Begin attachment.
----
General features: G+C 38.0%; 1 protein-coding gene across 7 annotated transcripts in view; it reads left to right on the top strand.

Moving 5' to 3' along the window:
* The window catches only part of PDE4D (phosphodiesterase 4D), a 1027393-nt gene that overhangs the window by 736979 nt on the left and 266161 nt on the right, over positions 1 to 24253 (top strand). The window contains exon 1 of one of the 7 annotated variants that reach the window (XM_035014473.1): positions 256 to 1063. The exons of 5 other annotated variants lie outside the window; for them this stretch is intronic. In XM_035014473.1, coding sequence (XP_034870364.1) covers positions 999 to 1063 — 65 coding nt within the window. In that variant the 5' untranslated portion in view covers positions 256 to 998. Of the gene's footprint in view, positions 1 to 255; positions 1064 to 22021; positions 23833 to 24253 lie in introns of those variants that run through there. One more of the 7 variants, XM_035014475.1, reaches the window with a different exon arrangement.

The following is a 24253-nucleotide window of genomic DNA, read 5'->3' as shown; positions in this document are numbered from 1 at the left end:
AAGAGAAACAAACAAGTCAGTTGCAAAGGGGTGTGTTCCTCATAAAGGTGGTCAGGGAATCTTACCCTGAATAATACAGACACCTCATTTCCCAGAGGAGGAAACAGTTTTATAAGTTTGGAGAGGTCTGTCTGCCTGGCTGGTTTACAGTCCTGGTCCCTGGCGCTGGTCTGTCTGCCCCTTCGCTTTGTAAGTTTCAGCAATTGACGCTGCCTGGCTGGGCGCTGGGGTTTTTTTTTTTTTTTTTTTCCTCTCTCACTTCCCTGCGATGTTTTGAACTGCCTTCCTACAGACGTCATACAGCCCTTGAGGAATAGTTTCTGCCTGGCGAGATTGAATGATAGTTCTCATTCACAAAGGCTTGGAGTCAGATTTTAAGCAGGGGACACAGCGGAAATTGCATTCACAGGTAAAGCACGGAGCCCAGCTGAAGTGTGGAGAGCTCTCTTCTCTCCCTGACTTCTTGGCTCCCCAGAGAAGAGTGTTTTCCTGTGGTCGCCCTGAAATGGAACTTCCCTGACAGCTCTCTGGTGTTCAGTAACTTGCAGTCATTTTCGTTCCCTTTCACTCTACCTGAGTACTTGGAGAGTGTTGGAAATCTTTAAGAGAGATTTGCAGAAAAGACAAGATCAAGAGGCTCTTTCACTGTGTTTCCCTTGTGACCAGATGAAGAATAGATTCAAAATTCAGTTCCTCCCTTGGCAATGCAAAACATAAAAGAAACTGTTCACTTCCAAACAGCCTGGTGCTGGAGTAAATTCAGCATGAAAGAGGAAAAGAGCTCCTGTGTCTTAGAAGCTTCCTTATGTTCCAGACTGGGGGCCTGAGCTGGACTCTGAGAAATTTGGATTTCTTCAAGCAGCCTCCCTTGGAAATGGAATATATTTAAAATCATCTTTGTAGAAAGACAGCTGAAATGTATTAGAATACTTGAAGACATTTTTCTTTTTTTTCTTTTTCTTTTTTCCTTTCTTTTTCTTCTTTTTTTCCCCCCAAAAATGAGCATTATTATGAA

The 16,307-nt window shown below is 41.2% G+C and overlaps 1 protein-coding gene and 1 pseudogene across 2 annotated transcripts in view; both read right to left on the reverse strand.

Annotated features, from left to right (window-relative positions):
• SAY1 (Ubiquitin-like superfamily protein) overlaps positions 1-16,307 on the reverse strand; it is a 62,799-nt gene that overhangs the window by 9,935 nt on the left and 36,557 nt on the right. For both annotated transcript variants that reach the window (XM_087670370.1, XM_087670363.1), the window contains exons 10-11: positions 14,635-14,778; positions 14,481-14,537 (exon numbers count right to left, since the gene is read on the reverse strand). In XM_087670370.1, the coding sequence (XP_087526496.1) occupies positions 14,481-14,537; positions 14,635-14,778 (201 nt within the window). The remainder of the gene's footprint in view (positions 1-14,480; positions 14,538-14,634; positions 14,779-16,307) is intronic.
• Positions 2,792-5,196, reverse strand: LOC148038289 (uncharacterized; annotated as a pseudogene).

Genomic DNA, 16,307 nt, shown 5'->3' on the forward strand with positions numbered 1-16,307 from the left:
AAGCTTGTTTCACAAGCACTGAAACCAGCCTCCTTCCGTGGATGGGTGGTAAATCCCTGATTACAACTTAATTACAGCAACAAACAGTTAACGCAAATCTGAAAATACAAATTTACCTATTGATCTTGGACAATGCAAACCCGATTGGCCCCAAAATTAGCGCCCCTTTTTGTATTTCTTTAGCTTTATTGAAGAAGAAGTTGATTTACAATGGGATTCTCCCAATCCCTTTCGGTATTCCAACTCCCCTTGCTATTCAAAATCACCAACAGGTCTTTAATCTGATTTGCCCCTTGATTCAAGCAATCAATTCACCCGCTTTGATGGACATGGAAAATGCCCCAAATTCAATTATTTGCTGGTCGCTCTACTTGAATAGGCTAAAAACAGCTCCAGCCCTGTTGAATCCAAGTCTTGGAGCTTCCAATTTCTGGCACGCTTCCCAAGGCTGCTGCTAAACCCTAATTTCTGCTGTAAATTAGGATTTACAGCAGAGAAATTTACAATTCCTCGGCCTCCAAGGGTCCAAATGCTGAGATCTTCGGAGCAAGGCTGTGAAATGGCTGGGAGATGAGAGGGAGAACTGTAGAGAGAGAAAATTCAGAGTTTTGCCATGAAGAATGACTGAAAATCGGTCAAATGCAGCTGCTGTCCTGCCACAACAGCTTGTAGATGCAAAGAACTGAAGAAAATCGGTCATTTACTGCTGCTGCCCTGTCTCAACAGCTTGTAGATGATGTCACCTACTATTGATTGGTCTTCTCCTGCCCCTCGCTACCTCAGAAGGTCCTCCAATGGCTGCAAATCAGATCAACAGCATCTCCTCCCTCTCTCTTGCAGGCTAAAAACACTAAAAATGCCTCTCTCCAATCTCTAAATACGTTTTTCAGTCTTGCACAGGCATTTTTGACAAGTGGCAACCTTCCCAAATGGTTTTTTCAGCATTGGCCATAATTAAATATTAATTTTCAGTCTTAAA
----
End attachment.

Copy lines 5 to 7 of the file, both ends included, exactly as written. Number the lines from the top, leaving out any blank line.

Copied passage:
AAGAGAAACAAACAAGTCAGTTGCAAAGGGGTGTGTTCCTCATAAAGGTGGTCAGGGAATCTTACCCTGAATAATACAGACACCTCATTTCCCAGAGGAGGAAACAGTTTTATAAGTTTGGAGAGGTCTGTCTGCCTGGCTGGTTTACAGTCCTGGTCCCTGGCGCTGGTCTGTCTGCCCCTTCGCTTTGTAAGTTTCAGCAATTGACGCTGCCTGGCTGGGCGCTGGGGTTTTTTTTTTTTTTTTTTTCCTCTCTCACTTCCCTGCGATGTTTTGAACTGCCTTCCTACAGACGTCATACAGCCCTTGAGGAATAGTTTCTGCCTGGCGAGATTGAATGATAGTTCTCATTCACAAAGGCTTGGAGTCAGATTTTAAGCAGGGGACACAGCGGAAATTGCATTCACAGGTAAAGCACGGAGCCCAGCTGAAGTGTGGAGAGCTCTCTTCTCTCCCTGACTTCTTGGCTCCCCAGAGAAGAGTGTTTTCCTGTGGTCGCCCTGAAATGGAACTTCCCTGACAGCTCTCTGGTGTTCAGTAACTTGCAGTCATTTTCGTTCCCTTTCACTCTACCTGAGTACTTGGAGAGTGTTGGAAATCTTTAAGAGAGATTTGCAGAAAAGACAAGATCAAGAGGCTCTTTCACTGTGTTTCCCTTGTGACCAGATGAAGAATAGATTCAAAATTCAGTTCCTCCCTTGGCAATGCAAAACATAAAAGAAACTGTTCACTTCCAAACAGCCTGGTGCTGGAGTAAATTCAGCATGAAAGAGGAAAAGAGCTCCTGTGTCTTAGAAGCTTCCTTATGTTCCAGACTGGGGGCCTGAGCTGGACTCTGAGAAATTTGGATTTCTTCAAGCAGCCTCCCTTGGAAATGGAATATATTTAAAATCATCTTTGTAGAAAGACAGCTGAAATGTATTAGAATACTTGAAGACATTTTTCTTTTTTTTCTTTTTCTTTTTTCCTTTCTTTTTCTTCTTTTTTTCCCCCCAAAAATGAGCATTATTATGAA

The 16,307-nt window shown below is 41.2% G+C and overlaps 1 protein-coding gene and 1 pseudogene across 2 annotated transcripts in view; both read right to left on the reverse strand.

Annotated features, from left to right (window-relative positions):